General Electric has announced the site it has chosen for its new world headquarters as it moves to Boston.
It's a 2.5 acre site near South Station that was once owned by Gillette and was once home to the New England Confectionery Company.
GE chief executive Jeffrey Immelt outlined plans during a welcome luncheon in Boston Thursday, not far from the site.
The luncheon at the upscale Boston Harbor Hotel's Wharf Room was jammed with a who's who of the city and state's business, government and civic leaders, literally rubbing elbows, slapping backs and exchanging greetings.
"Let's just take a moment to look around and note the phenomenal turnout today," Warren Zola said to those at the event. He's the head of the Boston College Chief Executives Club, which hosted the event.
Auto dealer Herb Chambers was there. So was Patriots owner Robert Kraft and Paul Grogan, president of the Boston Foundation. Zola thanked Gov. Charlie Baker and Boston Mayor Marty Walsh for coming too.
"When you notice who's here, it's clear that our city recognizes the importance of one company's relocation and how it will impact the global reputation of Boston's business community," Zola said.
GE's revenues last year were $117 billion. A third of a million GE employees work in 180 countries. In his 15 years as CEO, Immelt has transformed the company, selling off its finance, broadcast and plastics divisions to focus on "the merger of data and physics."
While it was largely an old boys network that had gathered to meet Immelt, his message to the audience was: Get ready for change.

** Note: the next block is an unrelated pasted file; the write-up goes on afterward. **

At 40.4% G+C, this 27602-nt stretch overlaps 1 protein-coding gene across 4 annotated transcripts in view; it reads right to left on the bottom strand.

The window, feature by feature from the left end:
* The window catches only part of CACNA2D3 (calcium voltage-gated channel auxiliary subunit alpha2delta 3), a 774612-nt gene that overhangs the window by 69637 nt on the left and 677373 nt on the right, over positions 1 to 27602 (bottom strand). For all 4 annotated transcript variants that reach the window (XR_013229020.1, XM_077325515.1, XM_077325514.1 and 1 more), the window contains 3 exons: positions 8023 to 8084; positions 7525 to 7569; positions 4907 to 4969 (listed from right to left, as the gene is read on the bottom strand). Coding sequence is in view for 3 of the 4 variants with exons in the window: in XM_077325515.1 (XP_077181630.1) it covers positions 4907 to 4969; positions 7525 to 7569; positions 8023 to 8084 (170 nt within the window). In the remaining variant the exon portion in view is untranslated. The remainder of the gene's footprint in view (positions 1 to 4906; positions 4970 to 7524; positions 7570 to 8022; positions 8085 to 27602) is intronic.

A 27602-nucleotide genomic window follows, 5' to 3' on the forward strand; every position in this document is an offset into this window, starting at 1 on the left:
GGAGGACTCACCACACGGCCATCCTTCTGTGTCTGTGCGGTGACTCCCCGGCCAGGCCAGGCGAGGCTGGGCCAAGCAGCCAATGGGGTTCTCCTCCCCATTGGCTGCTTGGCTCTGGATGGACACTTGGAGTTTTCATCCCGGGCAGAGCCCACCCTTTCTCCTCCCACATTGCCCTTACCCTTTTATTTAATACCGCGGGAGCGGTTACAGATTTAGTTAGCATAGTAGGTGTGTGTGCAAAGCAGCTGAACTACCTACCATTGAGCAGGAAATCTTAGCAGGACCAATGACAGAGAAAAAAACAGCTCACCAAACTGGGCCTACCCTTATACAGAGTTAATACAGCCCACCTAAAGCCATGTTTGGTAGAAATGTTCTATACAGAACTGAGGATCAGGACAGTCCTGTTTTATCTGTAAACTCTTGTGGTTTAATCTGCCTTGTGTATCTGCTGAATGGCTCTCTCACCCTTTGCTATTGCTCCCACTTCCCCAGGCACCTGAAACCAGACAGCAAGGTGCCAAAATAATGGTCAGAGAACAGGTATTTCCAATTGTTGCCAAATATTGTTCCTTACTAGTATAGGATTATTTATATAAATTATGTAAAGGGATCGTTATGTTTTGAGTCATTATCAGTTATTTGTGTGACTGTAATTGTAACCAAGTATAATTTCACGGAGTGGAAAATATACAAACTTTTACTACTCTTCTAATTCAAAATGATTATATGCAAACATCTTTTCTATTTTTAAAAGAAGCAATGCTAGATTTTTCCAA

"It's really about the future. It's about who is willing to fight for five or 10 years from now versus protecting the past," Immelt said. "And that's true for companies and it's true for governments."
Immelt credited the state's Republican governor and Boston's Democratic mayor for working together to bring GE to the city.
Eight hundred workers will relocate to the new global headquarters in the high tech Seaport District on the Fort Point Channel across from the site of the Boston Tea Party. Immelt called the move a long-term investment based on Boston's astonishing startup spirit and university scholarship.
"This move for GE is all about the next 40 years," Immelt said. "What do we want the company to look like, how do we want the company to be challenged? I want people that are down in the Seaport, I want them to be completely paranoid about the world that they're in — about are we moving fast enough, what can we do better, who's smarter than we are? And I want to be in the sea of ideas so that paranoia reigns supreme inside the company."
Fairfield, Connecticut's loss is Boston's gain. Fairfield, which had been GE's headquarters for 42 years, planned to raise corporate taxes. Boston offered GE $25 million in property tax breaks and Massachusetts added upwards of $120 million more in incentives.
Immelt says it was money well spent.
"For any dollar that you think was invested in GE being here — and there are a lot of places we could have gone other than here — you will get back a thousand fold," he said. "Take my word for it. Just trust me on that."
Immelt promised more details on GE's vision as a corporate citizen of Boston, and how — and how much — it will contribute to city charitable organizations at a company event early next month.
This segment aired on March 25, 2016.
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